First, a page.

Chhim worked in Division Newport’s USW Combat Systems Department for more than 10 years and served as cybersecurity technical program manager (TPM), responsible for the day-to-day technical and project execution of the department's cybersecurity program of 45 programs (internal and external to Division Newport). She provided direction and oversight of all technical work, developed concept, design critiques and cybersecurity solution implementations, and tracked progress toward critical demonstration events and cybersecurity milestones for tactical and command and control systems. In this capacity, she also served as a cybersecurity advisor to NAVSEA and the Navy enterprise, playing a key role in the Task Force Cyber Awakening and leading Division Newport in its cybersecurity campaign.

“Cybersecurity is a dynamic changing landscape,” Chhim said. “Our ability as a Navy to keep up has not kept pace. The reality is there is no panacea for cybersecurity, it is a horizon we will always be chasing but never get to. Because of this, our cybersecurity work has to focus on resiliency in our systems and networks in the cyber-contested environments of today and tomorrow. We need to focus on securing systems to withstand war against enemies we cannot see.”

Serving as the Submarine Warfare Federated Tactical Systems (SWFTS) cybersecurity lead, she gained extensive technical and fleet experience, managing the posture transition process onboard U.S. submarines, and was responsible for working with PMS 425 on the cybersecurity toolkit development, integration and test, delivery, operations, validation and fleet training. Critical to this was the complex work that she conducted with software developers ensuring that SWFTS subsystems successfully integrated the cybersecurity capabilities and performed the appropriate testing to validate its cybersecurity integrity.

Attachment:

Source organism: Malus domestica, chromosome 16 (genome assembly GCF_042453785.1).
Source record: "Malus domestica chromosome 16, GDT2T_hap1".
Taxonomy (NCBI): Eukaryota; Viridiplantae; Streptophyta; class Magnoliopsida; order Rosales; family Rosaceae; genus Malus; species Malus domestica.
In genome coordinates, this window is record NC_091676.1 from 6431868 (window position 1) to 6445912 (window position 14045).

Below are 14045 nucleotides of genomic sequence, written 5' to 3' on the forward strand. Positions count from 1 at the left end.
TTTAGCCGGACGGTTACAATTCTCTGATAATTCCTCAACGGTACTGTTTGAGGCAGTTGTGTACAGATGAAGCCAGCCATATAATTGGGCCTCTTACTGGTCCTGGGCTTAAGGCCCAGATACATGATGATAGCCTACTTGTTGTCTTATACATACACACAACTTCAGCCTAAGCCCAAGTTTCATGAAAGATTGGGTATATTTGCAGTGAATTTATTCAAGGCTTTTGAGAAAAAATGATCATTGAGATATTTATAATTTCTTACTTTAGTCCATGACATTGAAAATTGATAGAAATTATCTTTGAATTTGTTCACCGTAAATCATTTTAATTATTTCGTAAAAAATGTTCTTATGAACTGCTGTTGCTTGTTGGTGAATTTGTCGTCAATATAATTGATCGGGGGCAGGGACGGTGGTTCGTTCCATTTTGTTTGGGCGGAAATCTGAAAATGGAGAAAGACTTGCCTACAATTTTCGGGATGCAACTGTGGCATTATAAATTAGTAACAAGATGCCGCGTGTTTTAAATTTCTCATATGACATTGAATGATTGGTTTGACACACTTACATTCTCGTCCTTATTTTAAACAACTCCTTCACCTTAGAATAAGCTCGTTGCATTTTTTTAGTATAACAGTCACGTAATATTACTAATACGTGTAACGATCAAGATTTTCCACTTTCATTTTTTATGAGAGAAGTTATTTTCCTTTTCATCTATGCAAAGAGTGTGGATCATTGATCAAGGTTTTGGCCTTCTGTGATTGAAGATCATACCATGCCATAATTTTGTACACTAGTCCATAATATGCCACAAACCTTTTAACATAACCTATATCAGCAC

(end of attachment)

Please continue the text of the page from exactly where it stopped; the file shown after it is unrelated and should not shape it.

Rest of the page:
Chhim earned a bachelor’s degree in object-oriented mathematics from the University of Massachusetts at Dartmouth in 2005 and a master’s degree in cybersecurity from Norwich University in Northfield, Vermont, in 2007.

“These past four years were invaluable to my professional and personal growth and I am so grateful for the opportunities I have had here at NUWC Division Newport,” she said.

“There are some great vulnerability insight efforts and fleet engagements that will allow us to start making cyber improvements to our system architectures,” she said. “I am working on several efforts that change the conversation of cybersecurity from compliance to securing systems and qualifying risk accurately. We have some great workforce engagements planned that will build the cyber engineering competency and bring cyber requirements to engineers early in the lifecycle. I am really excited with the efforts and conversations that are happening and look forward to the future of cybersecurity.”

NUWC Division Newport is a shore command of the U.S. Navy within the Naval Sea Systems Command, which engineers, builds and supports America’s fleet of ships and combat systems. NUWC Newport provides research, development, test and evaluation, engineering and fleet support for submarines, autonomous underwater systems, undersea offensive and defensive weapons systems, and countermeasures associated with undersea warfare.

NUWC Newport is the oldest warfare center in the country, tracing its heritage to the Naval Torpedo Station established on Goat Island in Newport Harbor in 1869. Commanded by Capt. Chad Hennings, NUWC Newport maintains major detachments in West Palm Beach, Florida, and Andros Island in the Bahamas, as well as test facilities at Seneca Lake and Fisher's Island, N.Y.; Leesburg, Fla.; and Dodge Pond, Conn.